In one of the largest settlements of the ongoing sex abuse scandal of the Roman Catholic Church, the Jesuit order of the Northwest will pay about $166 million to more than 500 survivors, most of whom are Alaska Native or American Indian.
Under the proposed settlement The Society of Jesus, Oregon Province, also will apologize and provide pertinent records of the approximately 140 priests, brothers, nuns and lay employees accused over the span of 30 years from the 1950s to the 1980s.
In many cases, accused priests were reassigned by the order in Portland to Alaska Native villages and Indian reservations in Montana, Eastern Washington, Idaho and Oregon, according to abuse survivors and their attorneys.
“Problem priests were put on reservations,” said Dorothea Skalicky, 42, who said she was abused as a girl by a priest growing up on the Nez Perce Reservation.
Skalicky and Alberta Sena, 45, of Clarkston, both spoke at a news conference Friday in Spokane at which the settlement was announced. Skalicky sat on the negotiating panel that hammered out the settlement.
“I thought I was alone,” said Sena, who also said she was abused by a priest in Lapwai and came forward with her story after reading about the accusations against the Jesuits two years ago. “I thought of him as a father figure. I thought I would be safe, and I was not.”
The Northwest Jesuits, beset by mounting claims of abuse, sought bankruptcy protection in February 2009, after the organization already had settled about 200 claims for more than $55 million.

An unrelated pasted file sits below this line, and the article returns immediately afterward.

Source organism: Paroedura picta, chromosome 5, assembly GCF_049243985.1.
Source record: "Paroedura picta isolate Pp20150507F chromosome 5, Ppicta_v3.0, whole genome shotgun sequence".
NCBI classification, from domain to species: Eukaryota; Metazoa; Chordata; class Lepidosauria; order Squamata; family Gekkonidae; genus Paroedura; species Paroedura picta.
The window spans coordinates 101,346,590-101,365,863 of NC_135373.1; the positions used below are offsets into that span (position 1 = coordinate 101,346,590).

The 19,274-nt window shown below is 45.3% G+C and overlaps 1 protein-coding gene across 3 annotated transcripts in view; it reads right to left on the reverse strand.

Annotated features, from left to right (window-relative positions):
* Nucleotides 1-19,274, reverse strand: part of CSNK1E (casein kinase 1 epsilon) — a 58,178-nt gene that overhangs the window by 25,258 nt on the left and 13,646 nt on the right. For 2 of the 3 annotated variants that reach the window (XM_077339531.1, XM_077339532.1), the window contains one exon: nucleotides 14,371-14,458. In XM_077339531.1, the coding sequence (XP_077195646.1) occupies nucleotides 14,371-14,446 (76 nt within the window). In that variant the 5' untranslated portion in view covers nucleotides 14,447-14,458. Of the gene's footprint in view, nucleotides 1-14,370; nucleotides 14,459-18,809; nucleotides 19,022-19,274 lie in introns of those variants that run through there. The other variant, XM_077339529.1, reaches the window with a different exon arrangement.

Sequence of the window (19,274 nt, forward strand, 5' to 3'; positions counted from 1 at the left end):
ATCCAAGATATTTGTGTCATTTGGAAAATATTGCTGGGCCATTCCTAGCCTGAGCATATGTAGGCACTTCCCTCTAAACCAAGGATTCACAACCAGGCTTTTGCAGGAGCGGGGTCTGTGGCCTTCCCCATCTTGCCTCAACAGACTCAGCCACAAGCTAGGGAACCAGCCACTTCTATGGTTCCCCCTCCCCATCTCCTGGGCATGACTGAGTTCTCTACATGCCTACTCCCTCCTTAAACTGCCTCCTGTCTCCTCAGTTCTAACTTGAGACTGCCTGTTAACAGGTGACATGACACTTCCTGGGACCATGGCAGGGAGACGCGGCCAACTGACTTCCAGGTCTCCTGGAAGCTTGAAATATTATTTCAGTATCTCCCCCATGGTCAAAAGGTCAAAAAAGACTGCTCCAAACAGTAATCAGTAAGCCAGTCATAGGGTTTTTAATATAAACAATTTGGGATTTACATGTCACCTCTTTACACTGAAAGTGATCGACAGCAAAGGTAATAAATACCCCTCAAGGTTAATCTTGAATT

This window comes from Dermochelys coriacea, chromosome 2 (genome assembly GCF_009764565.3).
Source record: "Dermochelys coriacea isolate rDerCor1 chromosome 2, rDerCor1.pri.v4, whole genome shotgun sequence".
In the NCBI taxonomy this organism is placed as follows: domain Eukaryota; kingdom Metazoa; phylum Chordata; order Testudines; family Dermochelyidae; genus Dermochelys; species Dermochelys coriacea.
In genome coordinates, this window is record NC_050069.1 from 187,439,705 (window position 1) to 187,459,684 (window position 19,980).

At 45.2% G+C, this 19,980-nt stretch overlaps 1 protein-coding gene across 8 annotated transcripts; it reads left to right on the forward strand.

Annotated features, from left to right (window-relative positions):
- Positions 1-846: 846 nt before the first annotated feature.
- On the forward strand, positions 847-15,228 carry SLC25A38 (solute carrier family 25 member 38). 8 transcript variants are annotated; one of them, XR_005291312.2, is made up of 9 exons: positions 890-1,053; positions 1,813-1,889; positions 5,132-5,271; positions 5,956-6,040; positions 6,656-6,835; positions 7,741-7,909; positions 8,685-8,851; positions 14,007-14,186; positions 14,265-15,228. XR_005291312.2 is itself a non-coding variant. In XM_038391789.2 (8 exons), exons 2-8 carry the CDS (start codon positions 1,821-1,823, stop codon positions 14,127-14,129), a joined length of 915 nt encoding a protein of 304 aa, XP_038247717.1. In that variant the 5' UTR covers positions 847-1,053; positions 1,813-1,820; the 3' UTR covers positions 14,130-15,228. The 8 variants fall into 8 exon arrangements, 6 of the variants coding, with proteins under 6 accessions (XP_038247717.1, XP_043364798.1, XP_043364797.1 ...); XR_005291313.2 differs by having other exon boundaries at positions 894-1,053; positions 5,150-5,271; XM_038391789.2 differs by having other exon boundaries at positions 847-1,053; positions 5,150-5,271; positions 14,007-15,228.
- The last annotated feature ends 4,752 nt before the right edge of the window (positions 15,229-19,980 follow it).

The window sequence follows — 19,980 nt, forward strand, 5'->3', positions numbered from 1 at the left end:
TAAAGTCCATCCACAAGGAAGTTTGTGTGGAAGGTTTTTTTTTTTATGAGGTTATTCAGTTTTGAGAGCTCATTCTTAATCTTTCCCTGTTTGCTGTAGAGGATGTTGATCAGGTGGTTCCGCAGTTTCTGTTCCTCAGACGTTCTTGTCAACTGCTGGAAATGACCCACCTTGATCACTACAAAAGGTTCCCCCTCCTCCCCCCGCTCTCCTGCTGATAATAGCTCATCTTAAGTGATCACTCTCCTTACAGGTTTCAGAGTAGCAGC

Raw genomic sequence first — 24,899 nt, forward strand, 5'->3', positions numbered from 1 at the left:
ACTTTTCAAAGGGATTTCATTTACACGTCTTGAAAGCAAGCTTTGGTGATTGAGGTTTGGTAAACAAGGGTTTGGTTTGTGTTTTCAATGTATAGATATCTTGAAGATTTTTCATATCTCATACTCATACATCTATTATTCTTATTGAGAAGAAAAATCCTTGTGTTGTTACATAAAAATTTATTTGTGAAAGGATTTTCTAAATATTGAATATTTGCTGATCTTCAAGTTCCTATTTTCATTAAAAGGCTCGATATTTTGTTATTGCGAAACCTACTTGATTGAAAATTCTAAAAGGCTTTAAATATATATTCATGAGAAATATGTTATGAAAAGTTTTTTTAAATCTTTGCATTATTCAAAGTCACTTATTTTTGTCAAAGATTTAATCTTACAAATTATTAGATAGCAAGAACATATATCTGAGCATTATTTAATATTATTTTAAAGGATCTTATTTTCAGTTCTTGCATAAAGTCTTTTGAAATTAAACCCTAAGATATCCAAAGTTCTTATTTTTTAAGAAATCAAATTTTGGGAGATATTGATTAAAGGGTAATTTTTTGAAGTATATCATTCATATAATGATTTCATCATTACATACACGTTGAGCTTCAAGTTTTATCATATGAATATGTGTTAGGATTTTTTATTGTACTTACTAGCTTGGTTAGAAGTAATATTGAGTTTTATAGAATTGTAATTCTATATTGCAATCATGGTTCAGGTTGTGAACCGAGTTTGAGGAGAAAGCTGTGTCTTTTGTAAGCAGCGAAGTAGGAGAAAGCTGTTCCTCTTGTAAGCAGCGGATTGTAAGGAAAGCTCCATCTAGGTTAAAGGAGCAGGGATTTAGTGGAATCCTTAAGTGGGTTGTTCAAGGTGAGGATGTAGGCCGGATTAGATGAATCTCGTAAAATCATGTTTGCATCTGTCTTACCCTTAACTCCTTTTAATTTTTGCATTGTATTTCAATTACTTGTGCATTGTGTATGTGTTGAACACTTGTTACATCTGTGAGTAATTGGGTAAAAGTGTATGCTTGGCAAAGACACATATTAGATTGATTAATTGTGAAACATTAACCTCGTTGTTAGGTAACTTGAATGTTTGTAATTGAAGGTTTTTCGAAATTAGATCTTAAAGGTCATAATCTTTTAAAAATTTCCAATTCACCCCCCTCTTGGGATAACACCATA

In 2008, the Jesuits agreed to pay $4.8 million to 16 people who said they were sexually abused as children by the Rev. John J. Morse and James Gates, a Jesuit brother, at the St. Maries Mission and School near Omak in the 1960s and 1970s.
Morse, who denied the allegations, was removed from ministry in 2006.
In 2007, the Northwest Jesuits agreed to pay $50 million to dozens of Alaska Natives who were sexually abused by priests.
Today, there are more than 500 claimants, and more than 100 of those are from Washington state. Many say they were abused at the St. Mary’s Mission on the Colville Reservation.
Many other men and women said they were abused on the Kootenai-Salish and Blackfoot reservations in Montana, the Coeur d’Alene and Nez Perce reservations in Idaho and the Umatilla Reservation in Oregon.
sponsored According to two 2015 surveys, 62 percent of Americans do not have enough savings to handle an unexpected emergency, much less any long-term plans.